Werewolves have staked out new territory within the field of cryptozoology. What does this mean for cryptid-credibility? I explore the ideas and patterns spotted at a recent cryptozoology convention and discover that the paranormal is alive and well in monster research.
September 9-10, 2017 was CryptidCon in Frankfort, Kentucky. I drove 8.5 hours for two days and two nights of listening to those who believe cryptids exist and seeing how these mysterious monsters are represented in our popular culture. And I was glad to do it. I met up with Dr. Jeb Card (academic archaeologist and spooky enthusiast) and Blake Smith (skeptical paranormal researcher and host of Monster Talk podcast). The three of us wanted to see firsthand the current state of cryptozoology. What topics would be covered? How would they be presented? What was the evidence provided in support of these incredible claims? What was new? Continue reading →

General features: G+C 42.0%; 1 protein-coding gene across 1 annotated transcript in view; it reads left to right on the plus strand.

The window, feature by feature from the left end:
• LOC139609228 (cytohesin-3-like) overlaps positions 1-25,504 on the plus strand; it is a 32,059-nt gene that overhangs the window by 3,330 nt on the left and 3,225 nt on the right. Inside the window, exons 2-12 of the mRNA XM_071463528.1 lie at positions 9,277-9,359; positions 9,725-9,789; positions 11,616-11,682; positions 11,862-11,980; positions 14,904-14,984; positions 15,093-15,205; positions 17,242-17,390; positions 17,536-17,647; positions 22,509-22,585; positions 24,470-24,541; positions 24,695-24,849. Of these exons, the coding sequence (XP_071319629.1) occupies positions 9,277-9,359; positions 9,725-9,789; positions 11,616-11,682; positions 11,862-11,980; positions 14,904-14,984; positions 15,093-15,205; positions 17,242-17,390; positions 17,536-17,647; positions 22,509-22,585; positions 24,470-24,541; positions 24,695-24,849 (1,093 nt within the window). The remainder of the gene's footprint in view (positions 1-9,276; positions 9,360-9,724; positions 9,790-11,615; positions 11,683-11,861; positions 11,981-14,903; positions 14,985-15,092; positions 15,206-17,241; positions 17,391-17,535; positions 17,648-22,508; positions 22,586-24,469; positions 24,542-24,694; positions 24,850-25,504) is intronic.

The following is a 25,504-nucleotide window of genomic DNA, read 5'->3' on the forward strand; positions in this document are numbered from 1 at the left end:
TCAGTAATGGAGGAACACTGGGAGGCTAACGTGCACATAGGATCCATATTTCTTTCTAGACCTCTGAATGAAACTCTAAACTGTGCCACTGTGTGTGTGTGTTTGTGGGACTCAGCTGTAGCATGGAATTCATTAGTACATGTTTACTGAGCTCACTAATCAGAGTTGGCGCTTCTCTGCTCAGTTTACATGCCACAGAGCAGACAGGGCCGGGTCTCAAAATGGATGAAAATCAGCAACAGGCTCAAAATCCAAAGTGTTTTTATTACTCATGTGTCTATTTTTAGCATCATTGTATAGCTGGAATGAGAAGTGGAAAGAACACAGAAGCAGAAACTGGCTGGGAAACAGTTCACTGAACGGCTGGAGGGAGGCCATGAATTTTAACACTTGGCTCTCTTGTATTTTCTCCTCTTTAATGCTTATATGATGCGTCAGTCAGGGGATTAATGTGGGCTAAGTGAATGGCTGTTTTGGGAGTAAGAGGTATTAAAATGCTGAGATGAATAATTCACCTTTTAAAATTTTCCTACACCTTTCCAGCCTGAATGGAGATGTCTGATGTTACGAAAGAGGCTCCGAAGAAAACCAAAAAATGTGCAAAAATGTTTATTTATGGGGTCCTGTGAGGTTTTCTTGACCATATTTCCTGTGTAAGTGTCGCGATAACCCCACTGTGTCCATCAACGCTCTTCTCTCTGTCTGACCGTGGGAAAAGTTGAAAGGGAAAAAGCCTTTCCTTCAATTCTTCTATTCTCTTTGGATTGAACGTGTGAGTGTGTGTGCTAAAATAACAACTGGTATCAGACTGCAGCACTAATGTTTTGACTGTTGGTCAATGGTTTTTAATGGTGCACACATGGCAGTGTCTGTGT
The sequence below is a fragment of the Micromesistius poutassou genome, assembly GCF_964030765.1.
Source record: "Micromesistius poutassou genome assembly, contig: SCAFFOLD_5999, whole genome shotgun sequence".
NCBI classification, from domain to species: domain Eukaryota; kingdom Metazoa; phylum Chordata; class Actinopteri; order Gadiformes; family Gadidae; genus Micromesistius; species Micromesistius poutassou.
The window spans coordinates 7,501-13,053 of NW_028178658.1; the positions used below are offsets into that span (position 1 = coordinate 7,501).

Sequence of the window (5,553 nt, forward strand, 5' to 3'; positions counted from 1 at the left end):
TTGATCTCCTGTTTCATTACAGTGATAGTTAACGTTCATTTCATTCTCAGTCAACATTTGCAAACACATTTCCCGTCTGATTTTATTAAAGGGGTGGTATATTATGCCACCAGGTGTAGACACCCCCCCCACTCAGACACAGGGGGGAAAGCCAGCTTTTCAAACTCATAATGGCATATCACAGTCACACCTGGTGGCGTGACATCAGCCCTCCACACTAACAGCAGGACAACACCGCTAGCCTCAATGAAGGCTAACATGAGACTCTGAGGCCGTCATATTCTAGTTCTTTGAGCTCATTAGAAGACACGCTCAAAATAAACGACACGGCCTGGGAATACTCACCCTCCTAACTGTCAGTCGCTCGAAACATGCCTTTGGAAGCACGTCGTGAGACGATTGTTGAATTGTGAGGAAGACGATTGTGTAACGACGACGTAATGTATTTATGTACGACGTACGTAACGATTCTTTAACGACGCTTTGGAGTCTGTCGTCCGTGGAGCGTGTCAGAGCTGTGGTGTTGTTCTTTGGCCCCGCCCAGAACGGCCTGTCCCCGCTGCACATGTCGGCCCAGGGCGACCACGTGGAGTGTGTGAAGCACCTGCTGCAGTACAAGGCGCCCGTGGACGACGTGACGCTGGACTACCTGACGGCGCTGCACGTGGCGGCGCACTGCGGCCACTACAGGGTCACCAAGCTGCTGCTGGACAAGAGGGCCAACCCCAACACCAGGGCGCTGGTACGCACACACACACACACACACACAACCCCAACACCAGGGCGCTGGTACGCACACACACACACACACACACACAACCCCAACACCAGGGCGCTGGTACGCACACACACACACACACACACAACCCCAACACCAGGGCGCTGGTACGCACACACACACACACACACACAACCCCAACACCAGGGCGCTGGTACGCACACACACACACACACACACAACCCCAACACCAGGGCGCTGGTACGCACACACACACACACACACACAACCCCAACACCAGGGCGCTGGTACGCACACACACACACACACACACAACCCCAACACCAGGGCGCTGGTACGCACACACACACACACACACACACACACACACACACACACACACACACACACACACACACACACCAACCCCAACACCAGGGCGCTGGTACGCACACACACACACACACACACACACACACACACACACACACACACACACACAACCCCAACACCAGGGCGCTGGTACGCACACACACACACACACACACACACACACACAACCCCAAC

I feel I should preface this book review with an explanation of why I, a person that rejects paranormal explanations (for good reason), would be interested in reading books about cryptozoology and strange accounts. I think stories are valuable and people like them. I have no problems with authors collecting and relating stories from history or eyewitness interviews. Therefore, I often like books from professional writers who provide interesting accounts and details I’ve not heard before. Where I lose my patience is when authors exceed their areas of knowledge (such as with sciencey-sounding explanations), use unreliable reference material to support extreme conclusions, and suggest to their readers that there is merit to supernatural or bizarre explanations when they fail to thoroughly examine the situation. Continue reading →